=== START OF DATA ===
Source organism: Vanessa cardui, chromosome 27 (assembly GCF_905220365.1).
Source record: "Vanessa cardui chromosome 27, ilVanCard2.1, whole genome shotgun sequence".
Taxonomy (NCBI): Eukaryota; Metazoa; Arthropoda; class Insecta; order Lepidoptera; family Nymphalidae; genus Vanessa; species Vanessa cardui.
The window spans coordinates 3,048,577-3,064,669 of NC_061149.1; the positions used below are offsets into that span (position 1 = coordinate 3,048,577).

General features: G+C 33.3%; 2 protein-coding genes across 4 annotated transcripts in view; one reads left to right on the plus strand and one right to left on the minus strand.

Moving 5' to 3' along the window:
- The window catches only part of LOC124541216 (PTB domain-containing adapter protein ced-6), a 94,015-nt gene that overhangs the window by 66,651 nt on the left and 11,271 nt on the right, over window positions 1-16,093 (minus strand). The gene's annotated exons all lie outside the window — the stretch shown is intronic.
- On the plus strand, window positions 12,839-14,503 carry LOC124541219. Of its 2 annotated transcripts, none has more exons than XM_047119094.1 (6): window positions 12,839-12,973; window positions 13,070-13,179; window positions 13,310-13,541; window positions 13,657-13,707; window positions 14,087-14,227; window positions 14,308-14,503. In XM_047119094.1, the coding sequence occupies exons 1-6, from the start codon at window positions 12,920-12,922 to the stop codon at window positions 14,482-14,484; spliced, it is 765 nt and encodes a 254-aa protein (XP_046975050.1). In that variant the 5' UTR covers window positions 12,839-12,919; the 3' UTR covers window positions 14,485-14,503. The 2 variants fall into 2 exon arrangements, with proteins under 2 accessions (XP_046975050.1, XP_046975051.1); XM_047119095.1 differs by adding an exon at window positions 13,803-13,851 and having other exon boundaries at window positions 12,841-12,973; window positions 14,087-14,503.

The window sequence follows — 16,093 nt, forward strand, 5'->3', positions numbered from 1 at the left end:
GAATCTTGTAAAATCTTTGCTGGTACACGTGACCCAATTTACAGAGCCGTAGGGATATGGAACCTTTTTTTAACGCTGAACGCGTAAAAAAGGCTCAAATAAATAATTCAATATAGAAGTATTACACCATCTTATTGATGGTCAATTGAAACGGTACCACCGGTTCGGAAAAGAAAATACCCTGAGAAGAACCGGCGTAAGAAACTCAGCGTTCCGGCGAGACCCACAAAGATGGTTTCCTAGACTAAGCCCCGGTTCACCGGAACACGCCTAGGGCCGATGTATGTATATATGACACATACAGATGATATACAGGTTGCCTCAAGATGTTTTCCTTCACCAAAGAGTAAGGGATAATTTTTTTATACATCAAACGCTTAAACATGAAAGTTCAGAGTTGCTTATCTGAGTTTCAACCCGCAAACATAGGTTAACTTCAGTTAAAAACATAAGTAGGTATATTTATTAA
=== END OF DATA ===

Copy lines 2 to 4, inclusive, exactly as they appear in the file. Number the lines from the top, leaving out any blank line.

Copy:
Source record: "Vanessa cardui chromosome 27, ilVanCard2.1, whole genome shotgun sequence".
Taxonomy (NCBI): Eukaryota; Metazoa; Arthropoda; class Insecta; order Lepidoptera; family Nymphalidae; genus Vanessa; species Vanessa cardui.
The window spans coordinates 3,048,577-3,064,669 of NC_061149.1; the positions used below are offsets into that span (position 1 = coordinate 3,048,577).